The parable of the prodigal son is the archetype of godly love and filial repentance. But what if there were a parable about a prodigal father?
Imagine for a second that some monk in his tedious, eye-straining work as a scribe in the Dark Ages failed to copy the original text. That is why it is not in the Bible today. The story of the prodigal father was lost until this very moment:
“A certain man had two sons.” Now this man was wealthy. He was a master of many servants and possessed bounteous lands of crops, cattle and a diversified stock portfolio.
The father came to his two sons and said, “Guys, I have been working my whole life providing for you and your mother. Now it is my time to have fun. I deserve it. I am tired of thinking of others. It is my turn. You boys are old enough to manage on your own. Be nice to your mother, I’m out of here.”
He gathered up all his stuff and purchased a plane ticket and took his journey to a far away land. The original Greek could be translated to say that either he rode a Pegasus or, like Icarus, he had wax and feathers, but stayed away from the sun.
There he wasted his substance in riotous living. When he had spent all, including his 401k, and had maxed out his four credit cards, a great famine arose in the land, and he began to be in want.
And he went and joined himself to a citizen of that country, who sent him to his enormous, commercial pig farm raising large, white Yorkshire hogs.
And he would fain have filled his belly with the leftovers from the swine: and no man gave unto him.
And when he came to himself, he said, “How many hired servants of my former estate have bread enough and to spare, and I perish with hunger!
"I will arise and go to my sons and wife, and will say unto them, Honey, boys, I have sinned against heaven, and before thee three,
"And am no more worthy to be called your father: make me as one of the servants.”
And he arose, and came to his family. But when he was yet a great way off, his youngest son saw him, and had compassion, and ran, and fell on his neck, and kissed him.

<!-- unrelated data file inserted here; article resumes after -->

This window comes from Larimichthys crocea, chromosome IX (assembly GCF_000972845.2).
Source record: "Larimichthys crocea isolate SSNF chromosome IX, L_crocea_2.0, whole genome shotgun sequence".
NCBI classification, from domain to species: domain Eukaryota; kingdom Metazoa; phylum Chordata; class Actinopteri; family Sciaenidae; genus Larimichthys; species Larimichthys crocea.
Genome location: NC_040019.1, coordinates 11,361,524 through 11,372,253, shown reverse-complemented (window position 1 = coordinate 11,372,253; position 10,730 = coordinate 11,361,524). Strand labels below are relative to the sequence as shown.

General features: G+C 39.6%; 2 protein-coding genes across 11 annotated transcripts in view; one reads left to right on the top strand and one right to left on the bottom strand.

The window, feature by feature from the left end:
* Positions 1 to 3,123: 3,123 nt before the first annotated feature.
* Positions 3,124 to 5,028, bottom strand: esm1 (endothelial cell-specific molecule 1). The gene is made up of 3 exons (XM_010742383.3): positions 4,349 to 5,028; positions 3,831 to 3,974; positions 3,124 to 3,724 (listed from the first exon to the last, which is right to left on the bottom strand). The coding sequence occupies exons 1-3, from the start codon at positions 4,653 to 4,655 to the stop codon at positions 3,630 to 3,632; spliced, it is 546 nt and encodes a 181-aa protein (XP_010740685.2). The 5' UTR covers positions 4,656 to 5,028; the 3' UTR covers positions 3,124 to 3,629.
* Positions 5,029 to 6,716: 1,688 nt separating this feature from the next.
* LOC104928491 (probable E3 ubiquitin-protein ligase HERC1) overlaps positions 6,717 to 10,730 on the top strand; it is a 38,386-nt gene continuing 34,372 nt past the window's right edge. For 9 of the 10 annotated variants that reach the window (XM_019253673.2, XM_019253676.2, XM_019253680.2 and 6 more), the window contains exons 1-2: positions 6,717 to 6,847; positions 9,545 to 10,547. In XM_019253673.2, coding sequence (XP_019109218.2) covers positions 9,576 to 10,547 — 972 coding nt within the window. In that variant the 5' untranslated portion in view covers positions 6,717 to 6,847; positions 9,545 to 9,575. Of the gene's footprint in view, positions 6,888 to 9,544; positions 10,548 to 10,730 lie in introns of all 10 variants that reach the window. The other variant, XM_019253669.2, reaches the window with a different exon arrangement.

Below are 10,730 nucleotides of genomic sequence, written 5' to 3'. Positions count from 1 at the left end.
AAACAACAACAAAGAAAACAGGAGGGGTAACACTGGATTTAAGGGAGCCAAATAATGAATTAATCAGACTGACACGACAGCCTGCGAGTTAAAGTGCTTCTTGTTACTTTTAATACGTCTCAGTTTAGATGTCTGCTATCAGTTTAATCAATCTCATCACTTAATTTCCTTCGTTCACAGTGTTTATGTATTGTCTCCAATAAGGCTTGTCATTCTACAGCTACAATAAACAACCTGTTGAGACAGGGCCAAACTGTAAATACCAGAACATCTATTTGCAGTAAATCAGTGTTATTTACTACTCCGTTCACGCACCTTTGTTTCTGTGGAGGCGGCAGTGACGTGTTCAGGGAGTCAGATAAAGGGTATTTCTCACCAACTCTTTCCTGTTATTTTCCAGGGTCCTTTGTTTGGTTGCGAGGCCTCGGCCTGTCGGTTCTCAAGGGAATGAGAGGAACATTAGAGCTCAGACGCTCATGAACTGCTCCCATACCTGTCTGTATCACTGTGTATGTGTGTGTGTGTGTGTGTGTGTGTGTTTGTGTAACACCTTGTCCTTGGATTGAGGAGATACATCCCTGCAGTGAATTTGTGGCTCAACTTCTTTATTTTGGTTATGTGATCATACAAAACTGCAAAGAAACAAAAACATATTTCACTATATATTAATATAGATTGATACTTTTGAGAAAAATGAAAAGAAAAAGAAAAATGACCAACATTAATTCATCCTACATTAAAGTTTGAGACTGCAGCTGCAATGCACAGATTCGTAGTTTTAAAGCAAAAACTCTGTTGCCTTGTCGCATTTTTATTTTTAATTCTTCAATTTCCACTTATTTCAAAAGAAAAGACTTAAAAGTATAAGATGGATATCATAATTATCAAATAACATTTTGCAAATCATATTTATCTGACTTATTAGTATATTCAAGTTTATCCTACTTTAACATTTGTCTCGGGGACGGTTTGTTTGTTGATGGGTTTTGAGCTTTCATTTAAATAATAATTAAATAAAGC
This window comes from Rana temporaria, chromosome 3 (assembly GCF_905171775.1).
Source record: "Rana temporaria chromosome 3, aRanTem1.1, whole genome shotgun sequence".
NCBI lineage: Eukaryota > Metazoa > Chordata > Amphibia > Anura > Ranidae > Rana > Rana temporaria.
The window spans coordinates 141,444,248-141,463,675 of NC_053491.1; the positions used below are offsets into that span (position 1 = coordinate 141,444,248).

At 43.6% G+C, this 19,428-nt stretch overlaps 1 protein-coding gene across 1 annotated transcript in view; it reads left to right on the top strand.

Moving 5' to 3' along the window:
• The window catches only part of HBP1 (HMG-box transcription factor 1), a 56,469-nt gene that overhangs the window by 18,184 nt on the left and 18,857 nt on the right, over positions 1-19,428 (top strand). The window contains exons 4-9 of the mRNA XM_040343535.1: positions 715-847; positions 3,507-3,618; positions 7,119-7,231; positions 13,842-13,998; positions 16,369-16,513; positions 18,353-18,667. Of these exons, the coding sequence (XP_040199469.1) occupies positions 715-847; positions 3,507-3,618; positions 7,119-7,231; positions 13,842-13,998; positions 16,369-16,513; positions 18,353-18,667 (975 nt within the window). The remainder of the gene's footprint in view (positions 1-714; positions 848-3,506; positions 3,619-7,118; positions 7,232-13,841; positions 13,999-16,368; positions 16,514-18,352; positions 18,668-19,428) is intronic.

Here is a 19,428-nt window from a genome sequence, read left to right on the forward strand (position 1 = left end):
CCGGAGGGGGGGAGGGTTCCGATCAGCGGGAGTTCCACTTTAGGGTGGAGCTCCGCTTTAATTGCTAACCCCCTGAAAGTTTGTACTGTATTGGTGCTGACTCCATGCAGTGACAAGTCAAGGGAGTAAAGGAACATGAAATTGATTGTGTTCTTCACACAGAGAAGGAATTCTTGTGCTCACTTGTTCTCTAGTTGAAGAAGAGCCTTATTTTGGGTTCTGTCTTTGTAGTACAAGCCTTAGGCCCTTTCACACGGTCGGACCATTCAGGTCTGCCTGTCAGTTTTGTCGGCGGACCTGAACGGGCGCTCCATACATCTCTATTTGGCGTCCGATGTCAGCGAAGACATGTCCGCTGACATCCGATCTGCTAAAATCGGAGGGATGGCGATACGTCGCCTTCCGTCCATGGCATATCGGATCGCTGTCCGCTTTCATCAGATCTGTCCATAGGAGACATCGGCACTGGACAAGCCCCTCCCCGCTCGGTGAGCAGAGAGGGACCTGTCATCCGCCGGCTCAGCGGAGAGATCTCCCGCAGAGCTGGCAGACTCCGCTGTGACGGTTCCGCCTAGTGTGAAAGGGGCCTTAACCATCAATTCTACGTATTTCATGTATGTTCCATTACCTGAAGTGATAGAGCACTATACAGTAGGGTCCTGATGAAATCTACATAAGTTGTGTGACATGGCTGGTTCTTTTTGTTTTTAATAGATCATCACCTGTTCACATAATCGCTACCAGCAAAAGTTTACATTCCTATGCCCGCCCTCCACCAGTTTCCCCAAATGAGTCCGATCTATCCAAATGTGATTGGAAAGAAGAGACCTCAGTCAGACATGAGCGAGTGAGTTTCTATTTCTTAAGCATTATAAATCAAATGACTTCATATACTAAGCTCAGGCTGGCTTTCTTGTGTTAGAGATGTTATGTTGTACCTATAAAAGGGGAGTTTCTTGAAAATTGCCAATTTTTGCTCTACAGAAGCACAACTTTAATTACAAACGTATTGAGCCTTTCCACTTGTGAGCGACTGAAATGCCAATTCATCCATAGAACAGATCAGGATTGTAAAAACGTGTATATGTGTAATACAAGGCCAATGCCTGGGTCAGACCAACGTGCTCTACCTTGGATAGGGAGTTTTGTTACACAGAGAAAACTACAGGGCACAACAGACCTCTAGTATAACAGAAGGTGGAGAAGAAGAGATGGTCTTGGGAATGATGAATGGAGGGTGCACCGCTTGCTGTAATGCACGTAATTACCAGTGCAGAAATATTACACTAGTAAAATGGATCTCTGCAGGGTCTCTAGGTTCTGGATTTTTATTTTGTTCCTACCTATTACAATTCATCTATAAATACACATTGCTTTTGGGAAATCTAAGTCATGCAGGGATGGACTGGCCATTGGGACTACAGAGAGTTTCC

And the Father said unto him, “Son, I have sinned against heaven, and in your sight, and I am no more worthy to be called our dad.”
But the son said to his servants, “Bring forth the best robe, and put it on him; and put a ring on his hand, and shoes on his feet:
And bring hither the fatted calf, and kill it; and let us eat, and be merry.”
Now the elder son was in his office working on the accounts payables and filling in federal EPA forms when he heard all the commotion.
He went to his younger brother and said, “What the heck is going on?”
His sibling said, “It’s dad; he’s back.”
This is where the parchment fragment becomes indiscernible.
You have to fill in the rest of the story to your own design. This time the dad messes up. Next time it could have been the mother instead. Do godly love and repentance apply to parents?
Moms and dads make mistakes. Sometime they are real doozies. It is particularly tough to admit failings when they are supposed to be the example. Having thrown aside the mantle of patriarch once, the shame of the man makes it difficult to take up the robe even when it is offered. Alternatively, how does a woman become a mom again?
Like all, this newly discovered parable has lessons to teach. What ending would you write?